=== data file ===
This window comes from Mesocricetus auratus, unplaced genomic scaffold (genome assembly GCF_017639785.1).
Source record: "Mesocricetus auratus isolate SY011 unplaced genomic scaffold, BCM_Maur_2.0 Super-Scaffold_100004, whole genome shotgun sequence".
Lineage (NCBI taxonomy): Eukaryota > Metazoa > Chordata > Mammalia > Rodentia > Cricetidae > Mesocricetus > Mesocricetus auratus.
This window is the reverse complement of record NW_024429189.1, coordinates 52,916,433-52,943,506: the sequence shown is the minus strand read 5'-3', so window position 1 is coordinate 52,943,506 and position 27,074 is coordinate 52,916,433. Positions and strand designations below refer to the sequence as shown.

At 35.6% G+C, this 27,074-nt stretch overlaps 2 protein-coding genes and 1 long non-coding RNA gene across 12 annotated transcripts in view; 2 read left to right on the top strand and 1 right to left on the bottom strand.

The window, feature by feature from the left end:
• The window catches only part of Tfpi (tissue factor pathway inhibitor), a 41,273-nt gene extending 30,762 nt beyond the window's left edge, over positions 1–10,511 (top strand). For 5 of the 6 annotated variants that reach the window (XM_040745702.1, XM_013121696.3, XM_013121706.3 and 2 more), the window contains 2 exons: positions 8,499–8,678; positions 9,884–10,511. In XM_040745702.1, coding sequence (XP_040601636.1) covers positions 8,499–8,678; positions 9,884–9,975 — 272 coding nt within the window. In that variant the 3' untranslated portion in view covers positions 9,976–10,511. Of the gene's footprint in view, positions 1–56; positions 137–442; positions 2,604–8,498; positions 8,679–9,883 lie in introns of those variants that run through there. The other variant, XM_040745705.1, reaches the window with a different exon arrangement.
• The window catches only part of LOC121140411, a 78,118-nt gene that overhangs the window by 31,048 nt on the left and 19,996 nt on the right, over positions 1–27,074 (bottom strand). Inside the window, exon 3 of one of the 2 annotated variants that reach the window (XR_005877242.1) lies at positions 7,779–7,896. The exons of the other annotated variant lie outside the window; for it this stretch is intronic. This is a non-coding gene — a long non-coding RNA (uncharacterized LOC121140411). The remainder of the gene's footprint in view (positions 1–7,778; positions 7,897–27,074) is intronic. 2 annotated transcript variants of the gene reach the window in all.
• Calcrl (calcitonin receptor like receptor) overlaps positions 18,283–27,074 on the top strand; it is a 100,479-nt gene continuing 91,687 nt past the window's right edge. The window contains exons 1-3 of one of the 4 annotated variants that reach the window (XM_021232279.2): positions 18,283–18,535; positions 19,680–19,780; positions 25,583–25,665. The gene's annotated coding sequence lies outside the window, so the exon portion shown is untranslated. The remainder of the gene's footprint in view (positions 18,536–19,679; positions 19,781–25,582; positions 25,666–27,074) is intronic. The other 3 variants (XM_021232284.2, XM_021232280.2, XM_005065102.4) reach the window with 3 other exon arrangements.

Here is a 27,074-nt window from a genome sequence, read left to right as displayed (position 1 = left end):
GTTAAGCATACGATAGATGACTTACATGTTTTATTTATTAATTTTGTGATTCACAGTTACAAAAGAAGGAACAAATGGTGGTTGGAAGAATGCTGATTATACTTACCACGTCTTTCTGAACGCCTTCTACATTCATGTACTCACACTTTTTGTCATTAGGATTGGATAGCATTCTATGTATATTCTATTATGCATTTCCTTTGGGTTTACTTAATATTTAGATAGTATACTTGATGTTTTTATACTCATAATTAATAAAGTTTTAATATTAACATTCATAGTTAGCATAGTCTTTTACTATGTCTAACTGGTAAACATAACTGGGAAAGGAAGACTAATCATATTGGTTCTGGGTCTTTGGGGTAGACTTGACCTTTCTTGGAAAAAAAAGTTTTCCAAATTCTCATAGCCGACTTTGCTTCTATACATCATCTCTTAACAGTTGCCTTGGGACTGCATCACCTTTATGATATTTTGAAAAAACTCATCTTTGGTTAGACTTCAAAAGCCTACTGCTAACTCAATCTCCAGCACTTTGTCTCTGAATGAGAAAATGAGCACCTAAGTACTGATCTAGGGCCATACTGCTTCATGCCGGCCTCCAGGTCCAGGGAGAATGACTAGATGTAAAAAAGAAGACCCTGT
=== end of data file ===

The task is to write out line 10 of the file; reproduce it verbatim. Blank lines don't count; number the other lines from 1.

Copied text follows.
Here is a 27,074-nt window from a genome sequence, read left to right as displayed (position 1 = left end):